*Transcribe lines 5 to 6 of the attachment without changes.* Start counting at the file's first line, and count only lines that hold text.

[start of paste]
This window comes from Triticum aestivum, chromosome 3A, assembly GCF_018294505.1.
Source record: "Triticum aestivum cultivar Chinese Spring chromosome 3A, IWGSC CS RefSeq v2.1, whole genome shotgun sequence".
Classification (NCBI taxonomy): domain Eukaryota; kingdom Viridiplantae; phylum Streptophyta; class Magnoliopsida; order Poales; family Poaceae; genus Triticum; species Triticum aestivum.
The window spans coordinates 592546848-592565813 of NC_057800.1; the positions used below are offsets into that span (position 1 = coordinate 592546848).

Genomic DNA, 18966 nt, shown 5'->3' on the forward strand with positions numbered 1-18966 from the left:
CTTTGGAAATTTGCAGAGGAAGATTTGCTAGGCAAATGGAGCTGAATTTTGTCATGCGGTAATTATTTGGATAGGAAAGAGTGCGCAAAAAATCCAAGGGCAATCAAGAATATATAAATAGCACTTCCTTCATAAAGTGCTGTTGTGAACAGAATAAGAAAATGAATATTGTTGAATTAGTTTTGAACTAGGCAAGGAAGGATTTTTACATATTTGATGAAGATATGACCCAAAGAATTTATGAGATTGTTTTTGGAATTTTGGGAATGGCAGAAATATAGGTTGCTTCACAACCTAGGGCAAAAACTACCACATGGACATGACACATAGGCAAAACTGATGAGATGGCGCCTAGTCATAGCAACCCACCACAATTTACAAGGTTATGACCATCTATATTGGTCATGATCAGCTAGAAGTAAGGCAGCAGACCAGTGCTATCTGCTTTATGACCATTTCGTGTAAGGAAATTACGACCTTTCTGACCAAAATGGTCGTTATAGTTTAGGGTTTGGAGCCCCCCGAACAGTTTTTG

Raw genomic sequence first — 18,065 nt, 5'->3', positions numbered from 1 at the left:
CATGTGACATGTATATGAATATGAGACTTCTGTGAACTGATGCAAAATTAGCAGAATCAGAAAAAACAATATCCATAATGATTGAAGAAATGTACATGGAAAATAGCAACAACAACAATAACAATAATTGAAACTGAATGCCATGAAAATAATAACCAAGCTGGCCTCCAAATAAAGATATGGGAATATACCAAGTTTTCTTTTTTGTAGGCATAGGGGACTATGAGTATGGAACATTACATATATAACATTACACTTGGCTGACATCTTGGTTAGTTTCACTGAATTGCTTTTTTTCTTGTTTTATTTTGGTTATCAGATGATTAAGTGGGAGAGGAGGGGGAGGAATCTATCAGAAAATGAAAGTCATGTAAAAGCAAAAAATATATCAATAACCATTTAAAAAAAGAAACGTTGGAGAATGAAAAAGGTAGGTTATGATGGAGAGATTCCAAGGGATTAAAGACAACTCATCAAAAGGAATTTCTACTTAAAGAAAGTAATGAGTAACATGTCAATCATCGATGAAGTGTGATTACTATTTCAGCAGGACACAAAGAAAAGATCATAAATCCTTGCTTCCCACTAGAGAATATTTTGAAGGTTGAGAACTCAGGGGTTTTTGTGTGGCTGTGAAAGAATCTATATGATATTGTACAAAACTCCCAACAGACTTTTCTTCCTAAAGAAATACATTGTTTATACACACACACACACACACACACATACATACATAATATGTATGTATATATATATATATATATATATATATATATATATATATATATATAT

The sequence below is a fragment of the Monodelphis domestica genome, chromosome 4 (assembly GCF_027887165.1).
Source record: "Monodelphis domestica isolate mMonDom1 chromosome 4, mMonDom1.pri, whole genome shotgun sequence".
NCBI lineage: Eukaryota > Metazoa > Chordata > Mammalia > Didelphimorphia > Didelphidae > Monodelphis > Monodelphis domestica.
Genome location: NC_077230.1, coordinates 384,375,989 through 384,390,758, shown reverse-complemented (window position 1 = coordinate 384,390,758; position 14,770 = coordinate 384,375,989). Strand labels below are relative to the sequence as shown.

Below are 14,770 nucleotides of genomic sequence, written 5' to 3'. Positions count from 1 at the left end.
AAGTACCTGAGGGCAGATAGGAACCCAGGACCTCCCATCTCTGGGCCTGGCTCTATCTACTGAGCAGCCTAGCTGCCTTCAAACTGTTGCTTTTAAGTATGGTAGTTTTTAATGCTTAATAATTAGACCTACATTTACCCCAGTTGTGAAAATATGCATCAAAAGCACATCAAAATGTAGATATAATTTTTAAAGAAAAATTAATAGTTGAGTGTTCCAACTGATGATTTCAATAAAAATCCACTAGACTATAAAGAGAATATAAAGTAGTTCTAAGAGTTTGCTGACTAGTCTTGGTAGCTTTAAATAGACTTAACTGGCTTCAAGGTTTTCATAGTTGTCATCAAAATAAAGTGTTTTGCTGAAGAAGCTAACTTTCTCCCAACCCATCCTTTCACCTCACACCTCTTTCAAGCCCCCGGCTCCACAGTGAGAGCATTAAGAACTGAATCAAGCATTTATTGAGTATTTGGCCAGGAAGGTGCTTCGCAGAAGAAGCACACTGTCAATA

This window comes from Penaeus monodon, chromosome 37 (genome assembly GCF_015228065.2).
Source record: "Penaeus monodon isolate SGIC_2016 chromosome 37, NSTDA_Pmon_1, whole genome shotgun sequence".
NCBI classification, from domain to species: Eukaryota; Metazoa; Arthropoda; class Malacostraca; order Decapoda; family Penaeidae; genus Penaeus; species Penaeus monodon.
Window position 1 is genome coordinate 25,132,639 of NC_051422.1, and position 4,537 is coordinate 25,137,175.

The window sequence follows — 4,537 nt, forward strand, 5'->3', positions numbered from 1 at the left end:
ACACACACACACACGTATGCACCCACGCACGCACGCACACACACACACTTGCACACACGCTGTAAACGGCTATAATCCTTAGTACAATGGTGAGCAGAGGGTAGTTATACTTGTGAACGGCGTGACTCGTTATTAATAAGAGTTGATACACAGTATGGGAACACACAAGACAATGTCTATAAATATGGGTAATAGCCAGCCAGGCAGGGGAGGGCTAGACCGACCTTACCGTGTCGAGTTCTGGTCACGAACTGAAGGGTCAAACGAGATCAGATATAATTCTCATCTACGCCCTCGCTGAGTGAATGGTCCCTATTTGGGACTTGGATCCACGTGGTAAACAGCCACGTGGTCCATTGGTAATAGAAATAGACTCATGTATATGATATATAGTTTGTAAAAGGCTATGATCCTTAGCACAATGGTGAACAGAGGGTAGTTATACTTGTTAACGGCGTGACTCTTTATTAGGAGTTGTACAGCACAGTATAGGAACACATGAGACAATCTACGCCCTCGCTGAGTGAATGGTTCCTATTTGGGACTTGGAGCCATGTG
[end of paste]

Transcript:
Genomic DNA, 18966 nt, shown 5'->3' on the forward strand with positions numbered 1-18966 from the left:
CTTTGGAAATTTGCAGAGGAAGATTTGCTAGGCAAATGGAGCTGAATTTTGTCATGCGGTAATTATTTGGATAGGAAAGAGTGCGCAAAAAATCCAAGGGCAATCAAGAATATATAAATAGCACTTCCTTCATAAAGTGCTGTTGTGAACAGAATAAGAAAATGAATATTGTTGAATTAGTTTTGAACTAGGCAAGGAAGGATTTTTACATATTTGATGAAGATATGACCCAAAGAATTTATGAGATTGTTTTTGGAATTTTGGGAATGGCAGAAATATAGGTTGCTTCACAACCTAGGGCAAAAACTACCACATGGACATGACACATAGGCAAAACTGATGAGATGGCGCCTAGTCATAGCAACCCACCACAATTTACAAGGTTATGACCATCTATATTGGTCATGATCAGCTAGAAGTAAGGCAGCAGACCAGTGCTATCTGCTTTATGACCATTTCGTGTAAGGAAATTACGACCTTTCTGACCAAAATGGTCGTTATAGTTTAGGGTTTGGAGCCCCCCGAACAGTTTTTG